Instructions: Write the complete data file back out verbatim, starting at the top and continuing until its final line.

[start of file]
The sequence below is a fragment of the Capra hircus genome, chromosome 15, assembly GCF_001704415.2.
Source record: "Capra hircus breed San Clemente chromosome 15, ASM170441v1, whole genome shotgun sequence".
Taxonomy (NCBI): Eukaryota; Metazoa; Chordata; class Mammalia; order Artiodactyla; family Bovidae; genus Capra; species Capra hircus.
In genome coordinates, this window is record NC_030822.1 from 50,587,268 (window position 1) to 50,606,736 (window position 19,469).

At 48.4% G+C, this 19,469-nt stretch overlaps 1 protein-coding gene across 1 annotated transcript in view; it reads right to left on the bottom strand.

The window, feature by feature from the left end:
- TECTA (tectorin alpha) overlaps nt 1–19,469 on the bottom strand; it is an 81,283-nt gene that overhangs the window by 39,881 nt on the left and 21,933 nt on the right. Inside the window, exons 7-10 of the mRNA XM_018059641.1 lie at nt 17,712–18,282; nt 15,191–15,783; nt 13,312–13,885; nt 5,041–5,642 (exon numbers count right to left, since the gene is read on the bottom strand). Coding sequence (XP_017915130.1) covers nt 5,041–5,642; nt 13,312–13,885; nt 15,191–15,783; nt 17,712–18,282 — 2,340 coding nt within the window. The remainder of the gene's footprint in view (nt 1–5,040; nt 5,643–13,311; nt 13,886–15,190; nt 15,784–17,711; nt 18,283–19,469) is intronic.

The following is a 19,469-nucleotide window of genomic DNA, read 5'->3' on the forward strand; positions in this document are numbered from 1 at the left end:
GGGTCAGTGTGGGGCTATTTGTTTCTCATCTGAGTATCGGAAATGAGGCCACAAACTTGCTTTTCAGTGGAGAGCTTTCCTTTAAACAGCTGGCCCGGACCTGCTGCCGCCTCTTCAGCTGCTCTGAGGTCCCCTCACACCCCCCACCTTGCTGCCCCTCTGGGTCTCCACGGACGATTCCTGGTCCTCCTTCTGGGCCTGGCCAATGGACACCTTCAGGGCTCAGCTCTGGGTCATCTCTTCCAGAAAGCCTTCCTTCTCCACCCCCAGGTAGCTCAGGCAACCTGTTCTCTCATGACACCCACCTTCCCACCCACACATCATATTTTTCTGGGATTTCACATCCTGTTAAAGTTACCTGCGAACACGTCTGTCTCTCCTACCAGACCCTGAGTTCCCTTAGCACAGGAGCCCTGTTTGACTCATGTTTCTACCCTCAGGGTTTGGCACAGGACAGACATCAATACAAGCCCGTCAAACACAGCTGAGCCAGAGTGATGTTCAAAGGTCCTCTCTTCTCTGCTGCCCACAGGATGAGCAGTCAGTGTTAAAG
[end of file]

The sequence below is a fragment of the Capra hircus genome, chromosome 15, assembly GCF_001704415.2.
Source record: "Capra hircus breed San Clemente chromosome 15, ASM170441v1, whole genome shotgun sequence".
Taxonomy (NCBI): Eukaryota; Metazoa; Chordata; class Mammalia; order Artiodactyla; family Bovidae; genus Capra; species Capra hircus.
In genome coordinates, this window is record NC_030822.1 from 50,587,268 (window position 1) to 50,606,736 (window position 19,469).

At 48.4% G+C, this 19,469-nt stretch overlaps 1 protein-coding gene across 1 annotated transcript in view; it reads right to left on the bottom strand.

The window, feature by feature from the left end:
- TECTA (tectorin alpha) overlaps nt 1–19,469 on the bottom strand; it is an 81,283-nt gene that overhangs the window by 39,881 nt on the left and 21,933 nt on the right. Inside the window, exons 7-10 of the mRNA XM_018059641.1 lie at nt 17,712–18,282; nt 15,191–15,783; nt 13,312–13,885; nt 5,041–5,642 (exon numbers count right to left, since the gene is read on the bottom strand). Coding sequence (XP_017915130.1) covers nt 5,041–5,642; nt 13,312–13,885; nt 15,191–15,783; nt 17,712–18,282 — 2,340 coding nt within the window. The remainder of the gene's footprint in view (nt 1–5,040; nt 5,643–13,311; nt 13,886–15,190; nt 15,784–17,711; nt 18,283–19,469) is intronic.

The following is a 19,469-nucleotide window of genomic DNA, read 5'->3' on the forward strand; positions in this document are numbered from 1 at the left end:
GGGTCAGTGTGGGGCTATTTGTTTCTCATCTGAGTATCGGAAATGAGGCCACAAACTTGCTTTTCAGTGGAGAGCTTTCCTTTAAACAGCTGGCCCGGACCTGCTGCCGCCTCTTCAGCTGCTCTGAGGTCCCCTCACACCCCCCACCTTGCTGCCCCTCTGGGTCTCCACGGACGATTCCTGGTCCTCCTTCTGGGCCTGGCCAATGGACACCTTCAGGGCTCAGCTCTGGGTCATCTCTTCCAGAAAGCCTTCCTTCTCCACCCCCAGGTAGCTCAGGCAACCTGTTCTCTCATGACACCCACCTTCCCACCCACACATCATATTTTTCTGGGATTTCACATCCTGTTAAAGTTACCTGCGAACACGTCTGTCTCTCCTACCAGACCCTGAGTTCCCTTAGCACAGGAGCCCTGTTTGACTCATGTTTCTACCCTCAGGGTTTGGCACAGGACAGACATCAATACAAGCCCGTCAAACACAGCTGAGCCAGAGTGATGTTCAAAGGTCCTCTCTTCTCTGCTGCCCACAGGATGAGCAGTCAGTGTTAAAG